I don’t really want to cover what an NFT is here in this post, there are lots of places to read about that, like here, or here, or here is a funny story about some NFTs…
What you need to know for this idea to make sense is that an NFT is a way to make a digital thing unique. If you make a painting, there is only one original. If you take a picture on film, that’s your original. It’s uniqueness gives it some of it’s value.
With an NFT, you can make a digital asset unique. You can then sell it as though it was the only one.
One other thing… AI image tools have gotten pretty good and are only getting better. I can feed prompt like this into Dall-E:
a photograph of the Eiffel tower taken across the seine with the champ de mars in the background and a beautiful sunset behind it.
And get this, slightly impossible picture:
Why can't this picture be real? (other than the obvious funny business?)
This should be taken from roughly the north side of the Eiffel tower, with a sunset to the south, which shouldn't be possible.
How do we know photographs are real? How do we know they were really taken by a human, and at the real place?
NFTs direct from a Camera
The idea here is that you have a physical device that let’s you take pictures. This device is not your phone, we’ll call it a Camera for lack of a better word. When you take a picture with this device you can preview it, and if you approve it, and if the camera has a connection to the internet, it will:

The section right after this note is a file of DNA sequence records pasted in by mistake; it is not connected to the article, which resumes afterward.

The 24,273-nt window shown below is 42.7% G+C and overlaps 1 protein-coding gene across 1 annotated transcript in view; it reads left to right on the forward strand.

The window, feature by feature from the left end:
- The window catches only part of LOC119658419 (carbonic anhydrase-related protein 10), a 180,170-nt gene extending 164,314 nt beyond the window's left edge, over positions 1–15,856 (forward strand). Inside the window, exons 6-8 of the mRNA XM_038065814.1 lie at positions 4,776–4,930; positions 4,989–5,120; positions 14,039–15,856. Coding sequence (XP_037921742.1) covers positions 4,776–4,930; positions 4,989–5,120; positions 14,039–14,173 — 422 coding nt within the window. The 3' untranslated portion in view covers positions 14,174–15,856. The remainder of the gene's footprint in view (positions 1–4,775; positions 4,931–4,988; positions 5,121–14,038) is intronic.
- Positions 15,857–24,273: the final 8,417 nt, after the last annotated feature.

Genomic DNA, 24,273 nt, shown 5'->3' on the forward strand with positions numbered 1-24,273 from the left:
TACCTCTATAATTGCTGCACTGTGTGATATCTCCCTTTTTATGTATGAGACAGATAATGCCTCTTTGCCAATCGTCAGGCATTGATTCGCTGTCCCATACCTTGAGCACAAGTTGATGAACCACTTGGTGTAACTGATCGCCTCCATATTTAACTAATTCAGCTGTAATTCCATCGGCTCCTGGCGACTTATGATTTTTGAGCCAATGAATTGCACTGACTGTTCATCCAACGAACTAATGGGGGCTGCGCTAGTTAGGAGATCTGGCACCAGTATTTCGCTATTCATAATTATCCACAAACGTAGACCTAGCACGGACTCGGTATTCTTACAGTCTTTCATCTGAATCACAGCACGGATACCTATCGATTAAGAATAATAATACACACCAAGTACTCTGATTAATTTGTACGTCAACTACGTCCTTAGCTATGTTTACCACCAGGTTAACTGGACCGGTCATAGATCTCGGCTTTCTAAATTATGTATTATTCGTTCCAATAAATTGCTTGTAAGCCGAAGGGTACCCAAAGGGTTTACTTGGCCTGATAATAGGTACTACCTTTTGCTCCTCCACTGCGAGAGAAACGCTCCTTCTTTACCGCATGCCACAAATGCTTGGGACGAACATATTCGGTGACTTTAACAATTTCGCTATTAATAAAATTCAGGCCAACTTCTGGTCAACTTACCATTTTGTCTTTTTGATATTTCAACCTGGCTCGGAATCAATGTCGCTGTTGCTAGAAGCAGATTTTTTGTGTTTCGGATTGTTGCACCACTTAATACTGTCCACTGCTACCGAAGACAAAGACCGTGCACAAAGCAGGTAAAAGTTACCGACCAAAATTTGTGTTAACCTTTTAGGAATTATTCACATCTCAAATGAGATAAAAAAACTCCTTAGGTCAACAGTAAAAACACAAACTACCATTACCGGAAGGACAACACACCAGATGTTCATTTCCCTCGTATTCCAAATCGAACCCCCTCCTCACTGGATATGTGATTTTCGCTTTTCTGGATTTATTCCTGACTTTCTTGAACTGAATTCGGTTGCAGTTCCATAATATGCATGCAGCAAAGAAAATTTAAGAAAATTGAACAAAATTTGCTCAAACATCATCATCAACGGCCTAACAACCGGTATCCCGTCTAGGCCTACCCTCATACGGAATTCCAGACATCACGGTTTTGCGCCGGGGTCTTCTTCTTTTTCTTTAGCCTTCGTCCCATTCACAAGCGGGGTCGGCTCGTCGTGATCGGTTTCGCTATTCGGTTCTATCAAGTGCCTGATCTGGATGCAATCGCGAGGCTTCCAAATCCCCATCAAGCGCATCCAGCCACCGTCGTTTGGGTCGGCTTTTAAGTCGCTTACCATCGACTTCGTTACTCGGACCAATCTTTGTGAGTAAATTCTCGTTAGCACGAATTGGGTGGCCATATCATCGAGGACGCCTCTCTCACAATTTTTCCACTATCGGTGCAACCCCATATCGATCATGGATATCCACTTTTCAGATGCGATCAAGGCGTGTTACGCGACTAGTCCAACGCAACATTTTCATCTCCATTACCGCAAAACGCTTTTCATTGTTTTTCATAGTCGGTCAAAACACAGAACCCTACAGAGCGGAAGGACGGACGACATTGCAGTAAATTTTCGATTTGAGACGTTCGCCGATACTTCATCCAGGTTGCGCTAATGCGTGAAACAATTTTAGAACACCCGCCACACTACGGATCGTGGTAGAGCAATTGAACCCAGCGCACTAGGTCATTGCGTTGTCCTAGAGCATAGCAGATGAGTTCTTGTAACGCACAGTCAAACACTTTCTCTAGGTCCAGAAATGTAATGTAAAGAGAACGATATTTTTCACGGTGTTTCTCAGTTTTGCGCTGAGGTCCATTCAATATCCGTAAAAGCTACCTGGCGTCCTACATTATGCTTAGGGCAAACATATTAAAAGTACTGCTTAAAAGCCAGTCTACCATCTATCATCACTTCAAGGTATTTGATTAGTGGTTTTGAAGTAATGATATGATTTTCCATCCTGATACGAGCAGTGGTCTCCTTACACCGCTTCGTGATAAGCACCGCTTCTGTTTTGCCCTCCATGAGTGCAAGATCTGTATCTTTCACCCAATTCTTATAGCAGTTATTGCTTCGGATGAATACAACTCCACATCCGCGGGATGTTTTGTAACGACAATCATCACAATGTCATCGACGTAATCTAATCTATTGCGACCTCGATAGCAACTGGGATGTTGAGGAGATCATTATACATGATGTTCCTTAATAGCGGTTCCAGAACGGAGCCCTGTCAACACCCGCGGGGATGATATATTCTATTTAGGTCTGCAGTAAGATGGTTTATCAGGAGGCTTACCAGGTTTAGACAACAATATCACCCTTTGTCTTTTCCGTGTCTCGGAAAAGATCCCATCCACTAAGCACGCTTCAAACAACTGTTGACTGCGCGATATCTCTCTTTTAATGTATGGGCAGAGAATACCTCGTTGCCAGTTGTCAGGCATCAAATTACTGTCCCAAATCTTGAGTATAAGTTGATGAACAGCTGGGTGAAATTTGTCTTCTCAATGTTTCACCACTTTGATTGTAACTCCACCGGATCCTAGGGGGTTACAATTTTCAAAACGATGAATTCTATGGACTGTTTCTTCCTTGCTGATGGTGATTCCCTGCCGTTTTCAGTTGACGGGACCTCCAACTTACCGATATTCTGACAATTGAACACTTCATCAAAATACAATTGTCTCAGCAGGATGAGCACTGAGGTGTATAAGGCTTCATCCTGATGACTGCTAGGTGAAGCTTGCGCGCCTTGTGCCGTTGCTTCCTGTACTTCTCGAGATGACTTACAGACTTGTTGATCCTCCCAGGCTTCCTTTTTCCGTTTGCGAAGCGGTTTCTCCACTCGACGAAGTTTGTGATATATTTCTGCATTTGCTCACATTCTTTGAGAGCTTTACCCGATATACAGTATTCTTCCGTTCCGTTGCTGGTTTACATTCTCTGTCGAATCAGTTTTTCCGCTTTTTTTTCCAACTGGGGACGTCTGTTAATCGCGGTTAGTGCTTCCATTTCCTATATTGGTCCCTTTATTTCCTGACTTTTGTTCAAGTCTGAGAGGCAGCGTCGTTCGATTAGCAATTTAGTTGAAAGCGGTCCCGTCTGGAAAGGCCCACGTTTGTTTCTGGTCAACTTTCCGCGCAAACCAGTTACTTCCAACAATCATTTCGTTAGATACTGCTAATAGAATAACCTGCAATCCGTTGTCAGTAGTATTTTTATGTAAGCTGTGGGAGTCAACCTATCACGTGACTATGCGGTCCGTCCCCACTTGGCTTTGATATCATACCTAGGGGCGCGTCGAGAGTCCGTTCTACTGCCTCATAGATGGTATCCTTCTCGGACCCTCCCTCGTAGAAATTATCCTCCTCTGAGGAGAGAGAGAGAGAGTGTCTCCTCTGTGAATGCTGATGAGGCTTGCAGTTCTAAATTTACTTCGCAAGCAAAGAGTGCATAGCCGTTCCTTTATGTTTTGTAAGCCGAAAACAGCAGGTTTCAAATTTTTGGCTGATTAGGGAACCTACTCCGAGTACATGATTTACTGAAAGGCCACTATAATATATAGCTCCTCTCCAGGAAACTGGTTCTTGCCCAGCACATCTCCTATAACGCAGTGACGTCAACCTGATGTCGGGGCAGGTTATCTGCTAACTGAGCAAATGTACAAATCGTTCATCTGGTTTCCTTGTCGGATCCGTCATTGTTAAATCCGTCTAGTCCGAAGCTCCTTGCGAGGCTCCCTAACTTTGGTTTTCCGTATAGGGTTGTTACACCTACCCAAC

- Write it directly to IPFS and get it’s global URI back
- Write the global URI to the etherium ledger as belonging to the owner of the camera.
A few notes:
- The image is never written to disk anwyere, it it stored in RAM and then written directly to IPFS.
- The original image is copied. If you want to edit it, you can get it from IPFS and use it as you normally would.
- There could be a whole set of additions to photo editing software to handle the chain of changes for an image. As you work on it, the new one is written to IPFS and marked on the ledger as yours, and being relative to it’s parent image. This keeps a chain of custody for the image as you touch it up.
It might be fun to build a simple version of this. Perhaps using a Circut Python board, a simple serial enabled camera and perhaps a nice case to put it all in.
It even would have the added benefit of being pretty low resolution, really bringing back that old digital camera feel!